Q: What is your approach to community engagement?
A: Sonora is relatively simple. It has a mining tradition and the land tends to be owned by a few owners, which makes negotiations easier. They generally very supportive of exploration companies wishing to work on their properties.
On the other hand, Oaxaca is one of the oldest cultures in Mexico. The Zapotecs and their neighbors are probably descended directly from the Olmec believed to be the oldest culture of Meso America. There are at least 11 indigenous languages spoken in Oaxaca, each with its respective variants. Every community there has a strong sense of identity and is rooted in its land. It is detailed and delicate process to work there. You have to gain the community’s trust and maintain it with openness and credibility over a sustained period of time. It requires a lot of effort and continuous communication. You cannot disappear for a year and then come back expecting that things will be the same. You have to actively work to counterbalance narratives from groups opposed to mining.
We make an effort to let the community know that we are working there under their permission. If we lose their trust and they want us out, we leave. A fruitful strategy we have deployed is to invite community members to visit the state’s Directorate of Mines. In that way, they have an independent conversation and gain another point of view. We also invite them to visit zones where we have already drilled so they can see first-hand that drilling’s impact on the land is minimal to zero. We often run into situations where there are preexisting conflicts within a community, and the mining project is used as an excuse to further polarize the community. Many times, it has nothing to do with opposition to mining per se.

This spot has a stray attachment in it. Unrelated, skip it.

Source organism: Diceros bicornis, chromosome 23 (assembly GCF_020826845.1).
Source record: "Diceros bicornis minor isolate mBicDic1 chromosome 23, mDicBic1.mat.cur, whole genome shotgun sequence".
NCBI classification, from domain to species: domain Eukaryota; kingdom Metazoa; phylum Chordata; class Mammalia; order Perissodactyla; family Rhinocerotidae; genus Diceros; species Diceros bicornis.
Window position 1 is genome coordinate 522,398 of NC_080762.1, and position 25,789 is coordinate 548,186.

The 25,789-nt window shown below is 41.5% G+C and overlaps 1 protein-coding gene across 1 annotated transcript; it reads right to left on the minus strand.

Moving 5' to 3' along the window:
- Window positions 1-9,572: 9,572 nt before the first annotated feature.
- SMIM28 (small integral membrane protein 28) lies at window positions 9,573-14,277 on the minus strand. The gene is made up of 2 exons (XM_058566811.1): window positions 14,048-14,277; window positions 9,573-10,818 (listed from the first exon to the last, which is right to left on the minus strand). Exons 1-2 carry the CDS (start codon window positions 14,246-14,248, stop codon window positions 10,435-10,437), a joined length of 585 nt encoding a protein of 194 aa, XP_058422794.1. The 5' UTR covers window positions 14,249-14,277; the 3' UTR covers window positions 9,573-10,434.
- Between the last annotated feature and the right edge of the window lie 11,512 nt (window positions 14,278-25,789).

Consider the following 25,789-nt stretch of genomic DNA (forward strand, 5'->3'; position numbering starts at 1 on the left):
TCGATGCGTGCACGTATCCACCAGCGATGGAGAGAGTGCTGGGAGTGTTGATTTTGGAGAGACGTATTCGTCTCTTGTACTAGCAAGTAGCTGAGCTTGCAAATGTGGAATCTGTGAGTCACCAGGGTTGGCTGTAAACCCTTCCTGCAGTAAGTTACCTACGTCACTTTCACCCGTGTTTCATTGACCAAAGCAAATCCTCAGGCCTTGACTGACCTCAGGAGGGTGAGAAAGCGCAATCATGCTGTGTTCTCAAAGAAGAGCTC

Q: How will you monetize your projects?
A: Our strategy is to first define potential economic resources, and then either sell the company as a whole or split certain projects out into new exploration ventures, which some refer to as Spinco pure-plays. Our goal is to advance several of our projects to the point where they can be viewed as potentially economic, at which point they may be bought and developed by another company. Each of our projects has the potential to give rise to a new company. If we have continued success in Sonora, Oaxaca and Guerrero, it is very likely that we will do spinouts for projects in each of these regions, which in turn will realize greater value for our shareholders.
Minaurum Gold is a gold and silver discovery generator. Minaurum's team members have a track record of over 300 million ounces of silver and 8 million ounces of gold discovered in Mexico. The company’s goal is to make new, district-scale mineral discoveries.